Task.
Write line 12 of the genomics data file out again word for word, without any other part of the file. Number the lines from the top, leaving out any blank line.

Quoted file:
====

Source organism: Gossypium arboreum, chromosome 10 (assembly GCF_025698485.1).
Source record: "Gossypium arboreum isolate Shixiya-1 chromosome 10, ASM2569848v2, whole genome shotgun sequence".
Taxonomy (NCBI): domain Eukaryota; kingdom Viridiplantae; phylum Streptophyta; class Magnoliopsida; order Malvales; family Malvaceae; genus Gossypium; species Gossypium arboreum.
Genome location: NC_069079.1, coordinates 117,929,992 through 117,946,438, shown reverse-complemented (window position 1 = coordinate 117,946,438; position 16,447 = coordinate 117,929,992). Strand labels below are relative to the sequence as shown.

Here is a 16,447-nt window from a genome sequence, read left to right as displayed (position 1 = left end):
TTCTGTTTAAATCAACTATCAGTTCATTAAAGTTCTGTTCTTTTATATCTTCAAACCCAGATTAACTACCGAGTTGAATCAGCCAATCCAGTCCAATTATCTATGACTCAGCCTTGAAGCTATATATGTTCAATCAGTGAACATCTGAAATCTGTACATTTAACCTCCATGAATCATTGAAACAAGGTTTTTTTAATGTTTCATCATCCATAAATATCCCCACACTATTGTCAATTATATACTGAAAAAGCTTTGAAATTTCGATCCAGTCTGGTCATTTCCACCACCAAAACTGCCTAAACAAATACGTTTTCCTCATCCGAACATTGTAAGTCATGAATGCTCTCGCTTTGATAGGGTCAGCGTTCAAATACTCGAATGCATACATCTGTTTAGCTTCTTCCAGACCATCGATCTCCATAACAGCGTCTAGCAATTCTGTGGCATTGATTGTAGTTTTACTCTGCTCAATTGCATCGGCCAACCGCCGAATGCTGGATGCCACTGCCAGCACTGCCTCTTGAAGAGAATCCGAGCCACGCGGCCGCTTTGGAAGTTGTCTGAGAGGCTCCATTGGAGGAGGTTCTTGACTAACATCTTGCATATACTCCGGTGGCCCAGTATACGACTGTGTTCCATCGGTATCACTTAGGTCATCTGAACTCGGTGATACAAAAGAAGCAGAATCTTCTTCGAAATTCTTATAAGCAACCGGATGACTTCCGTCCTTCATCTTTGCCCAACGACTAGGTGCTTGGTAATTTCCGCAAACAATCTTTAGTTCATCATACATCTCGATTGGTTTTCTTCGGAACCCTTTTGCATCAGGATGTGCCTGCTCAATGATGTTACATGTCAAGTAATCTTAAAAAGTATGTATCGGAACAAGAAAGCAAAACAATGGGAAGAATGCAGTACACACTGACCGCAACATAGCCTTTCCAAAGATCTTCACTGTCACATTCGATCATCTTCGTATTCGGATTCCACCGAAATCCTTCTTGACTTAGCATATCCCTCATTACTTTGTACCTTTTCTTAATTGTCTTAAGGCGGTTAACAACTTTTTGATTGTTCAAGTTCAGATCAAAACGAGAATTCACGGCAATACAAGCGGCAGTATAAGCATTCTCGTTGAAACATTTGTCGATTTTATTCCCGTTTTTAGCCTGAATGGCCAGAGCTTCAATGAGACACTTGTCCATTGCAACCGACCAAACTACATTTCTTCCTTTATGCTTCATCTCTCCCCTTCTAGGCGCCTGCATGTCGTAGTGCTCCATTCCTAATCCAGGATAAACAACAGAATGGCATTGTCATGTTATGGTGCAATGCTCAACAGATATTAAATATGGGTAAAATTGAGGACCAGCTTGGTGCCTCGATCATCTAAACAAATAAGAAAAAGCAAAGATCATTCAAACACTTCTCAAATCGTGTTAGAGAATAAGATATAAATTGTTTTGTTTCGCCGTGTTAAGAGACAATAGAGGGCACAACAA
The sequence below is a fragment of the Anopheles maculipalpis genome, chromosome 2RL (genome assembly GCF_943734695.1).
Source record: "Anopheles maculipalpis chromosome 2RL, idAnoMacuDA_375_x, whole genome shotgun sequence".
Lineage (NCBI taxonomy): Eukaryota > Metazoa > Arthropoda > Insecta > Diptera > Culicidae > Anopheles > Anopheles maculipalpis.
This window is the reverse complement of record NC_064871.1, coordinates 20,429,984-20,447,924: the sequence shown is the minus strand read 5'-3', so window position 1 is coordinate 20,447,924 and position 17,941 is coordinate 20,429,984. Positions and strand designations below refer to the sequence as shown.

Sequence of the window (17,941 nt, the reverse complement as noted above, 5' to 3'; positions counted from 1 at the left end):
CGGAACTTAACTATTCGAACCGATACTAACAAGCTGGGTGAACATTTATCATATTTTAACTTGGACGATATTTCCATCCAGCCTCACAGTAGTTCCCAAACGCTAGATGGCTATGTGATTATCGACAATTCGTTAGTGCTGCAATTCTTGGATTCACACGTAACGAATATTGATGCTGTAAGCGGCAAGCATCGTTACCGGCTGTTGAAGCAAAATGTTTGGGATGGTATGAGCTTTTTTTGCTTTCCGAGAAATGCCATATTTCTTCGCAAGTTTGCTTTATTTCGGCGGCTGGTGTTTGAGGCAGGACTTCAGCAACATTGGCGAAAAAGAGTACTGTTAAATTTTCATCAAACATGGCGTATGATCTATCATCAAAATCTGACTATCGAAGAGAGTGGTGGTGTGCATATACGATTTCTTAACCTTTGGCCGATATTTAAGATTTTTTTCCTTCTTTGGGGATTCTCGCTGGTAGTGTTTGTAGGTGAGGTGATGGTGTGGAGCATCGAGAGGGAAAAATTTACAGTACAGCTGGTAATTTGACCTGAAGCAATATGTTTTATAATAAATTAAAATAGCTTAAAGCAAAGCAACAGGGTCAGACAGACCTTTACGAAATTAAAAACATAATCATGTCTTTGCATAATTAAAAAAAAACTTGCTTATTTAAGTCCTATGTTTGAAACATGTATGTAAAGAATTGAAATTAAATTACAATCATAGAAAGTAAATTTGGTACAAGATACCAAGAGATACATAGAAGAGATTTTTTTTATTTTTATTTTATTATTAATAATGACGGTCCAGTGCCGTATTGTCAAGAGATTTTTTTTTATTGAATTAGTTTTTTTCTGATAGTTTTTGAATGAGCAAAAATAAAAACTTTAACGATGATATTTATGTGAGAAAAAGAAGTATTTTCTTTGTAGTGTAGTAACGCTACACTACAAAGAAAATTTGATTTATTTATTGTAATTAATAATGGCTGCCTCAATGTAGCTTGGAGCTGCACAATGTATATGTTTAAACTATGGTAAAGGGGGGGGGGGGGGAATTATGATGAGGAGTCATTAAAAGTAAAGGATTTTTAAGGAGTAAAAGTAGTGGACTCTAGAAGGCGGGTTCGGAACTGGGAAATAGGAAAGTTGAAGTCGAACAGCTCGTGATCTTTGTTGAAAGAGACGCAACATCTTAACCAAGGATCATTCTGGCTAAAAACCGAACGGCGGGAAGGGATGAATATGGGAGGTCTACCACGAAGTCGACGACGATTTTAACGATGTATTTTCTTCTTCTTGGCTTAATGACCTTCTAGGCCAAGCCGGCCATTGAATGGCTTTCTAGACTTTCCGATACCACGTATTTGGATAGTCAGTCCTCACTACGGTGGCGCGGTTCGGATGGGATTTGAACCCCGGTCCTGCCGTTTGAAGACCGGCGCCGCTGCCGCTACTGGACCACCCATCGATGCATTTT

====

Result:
CGGAACTTAACTATTCGAACCGATACTAACAAGCTGGGTGAACATTTATCATATTTTAACTTGGACGATATTTCCATCCAGCCTCACAGTAGTTCCCAAACGCTAGATGGCTATGTGATTATCGACAATTCGTTAGTGCTGCAATTCTTGGATTCACACGTAACGAATATTGATGCTGTAAGCGGCAAGCATCGTTACCGGCTGTTGAAGCAAAATGTTTGGGATGGTATGAGCTTTTTTTGCTTTCCGAGAAATGCCATATTTCTTCGCAAGTTTGCTTTATTTCGGCGGCTGGTGTTTGAGGCAGGACTTCAGCAACATTGGCGAAAAAGAGTACTGTTAAATTTTCATCAAACATGGCGTATGATCTATCATCAAAATCTGACTATCGAAGAGAGTGGTGGTGTGCATATACGATTTCTTAACCTTTGGCCGATATTTAAGATTTTTTTCCTTCTTTGGGGATTCTCGCTGGTAGTGTTTGTAGGTGAGGTGATGGTGTGGAGCATCGAGAGGGAAAAATTTACAGTACAGCTGGTAATTTGACCTGAAGCAATATGTTTTATAATAAATTAAAATAGCTTAAAGCAAAGCAACAGGGTCAGACAGACCTTTACGAAATTAAAAACATAATCATGTCTTTGCATAATTAAAAAAAAACTTGCTTATTTAAGTCCTATGTTTGAAACATGTATGTAAAGAATTGAAATTAAATTACAATCATAGAAAGTAAATTTGGTACAAGATACCAAGAGATACATAGAAGAGATTTTTTTTATTTTTATTTTATTATTAATAATGACGGTCCAGTGCCGTATTGTCAAGAGATTTTTTTTTATTGAATTAGTTTTTTTCTGATAGTTTTTGAATGAGCAAAAATAAAAACTTTAACGATGATATTTATGTGAGAAAAAGAAGTATTTTCTTTGTAGTGTAGTAACGCTACACTACAAAGAAAATTTGATTTATTTATTGTAATTAATAATGGCTGCCTCAATGTAGCTTGGAGCTGCACAATGTATATGTTTAAACTATGGTAAAGGGGGGGGGGGGGGAATTATGATGAGGAGTCATTAAAAGTAAAGGATTTTTAAGGAGTAAAAGTAGTGGACTCTAGAAGGCGGGTTCGGAACTGGGAAATAGGAAAGTTGAAGTCGAACAGCTCGTGATCTTTGTTGAAAGAGACGCAACATCTTAACCAAGGATCATTCTGGCTAAAAACCGAACGGCGGGAAGGGATGAATATGGGAGGTCTACCACGAAGTCGACGACGATTTTAACGATGTATTTTCTTCTTCTTGGCTTAATGACCTTCTAGGCCAAGCCGGCCATTGAATGGCTTTCTAGACTTTCCGATACCACGTATTTGGATAGTCAGTCCTCACTACGGTGGCGCGGTTCGGATGGGATTTGAACCCCGGTCCTGCCGTTTGAAGACCGGCGCCGCTGCCGCTACTGGACCACCCATCGATGCATTTT